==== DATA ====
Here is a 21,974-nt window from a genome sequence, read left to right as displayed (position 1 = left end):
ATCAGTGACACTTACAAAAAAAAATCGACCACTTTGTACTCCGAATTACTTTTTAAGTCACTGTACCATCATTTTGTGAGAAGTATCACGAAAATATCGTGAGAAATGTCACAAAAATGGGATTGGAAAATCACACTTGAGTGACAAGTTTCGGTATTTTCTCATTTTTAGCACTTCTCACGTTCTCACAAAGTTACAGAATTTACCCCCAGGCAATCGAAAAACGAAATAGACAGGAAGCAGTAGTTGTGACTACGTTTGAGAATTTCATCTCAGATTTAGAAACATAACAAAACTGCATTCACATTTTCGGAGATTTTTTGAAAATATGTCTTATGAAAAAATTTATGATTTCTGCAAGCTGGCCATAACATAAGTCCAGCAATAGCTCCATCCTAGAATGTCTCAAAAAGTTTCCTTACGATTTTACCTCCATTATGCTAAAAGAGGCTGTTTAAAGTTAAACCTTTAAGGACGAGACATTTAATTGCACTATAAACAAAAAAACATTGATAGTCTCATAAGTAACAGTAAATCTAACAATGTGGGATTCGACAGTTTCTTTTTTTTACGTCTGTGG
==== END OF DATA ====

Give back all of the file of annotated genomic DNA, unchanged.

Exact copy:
Here is a 21,974-nt window from a genome sequence, read left to right as displayed (position 1 = left end):
ATCAGTGACACTTACAAAAAAAAATCGACCACTTTGTACTCCGAATTACTTTTTAAGTCACTGTACCATCATTTTGTGAGAAGTATCACGAAAATATCGTGAGAAATGTCACAAAAATGGGATTGGAAAATCACACTTGAGTGACAAGTTTCGGTATTTTCTCATTTTTAGCACTTCTCACGTTCTCACAAAGTTACAGAATTTACCCCCAGGCAATCGAAAAACGAAATAGACAGGAAGCAGTAGTTGTGACTACGTTTGAGAATTTCATCTCAGATTTAGAAACATAACAAAACTGCATTCACATTTTCGGAGATTTTTTGAAAATATGTCTTATGAAAAAATTTATGATTTCTGCAAGCTGGCCATAACATAAGTCCAGCAATAGCTCCATCCTAGAATGTCTCAAAAAGTTTCCTTACGATTTTACCTCCATTATGCTAAAAGAGGCTGTTTAAAGTTAAACCTTTAAGGACGAGACATTTAATTGCACTATAAACAAAAAAACATTGATAGTCTCATAAGTAACAGTAAATCTAACAATGTGGGATTCGACAGTTTCTTTTTTTTACGTCTGTGG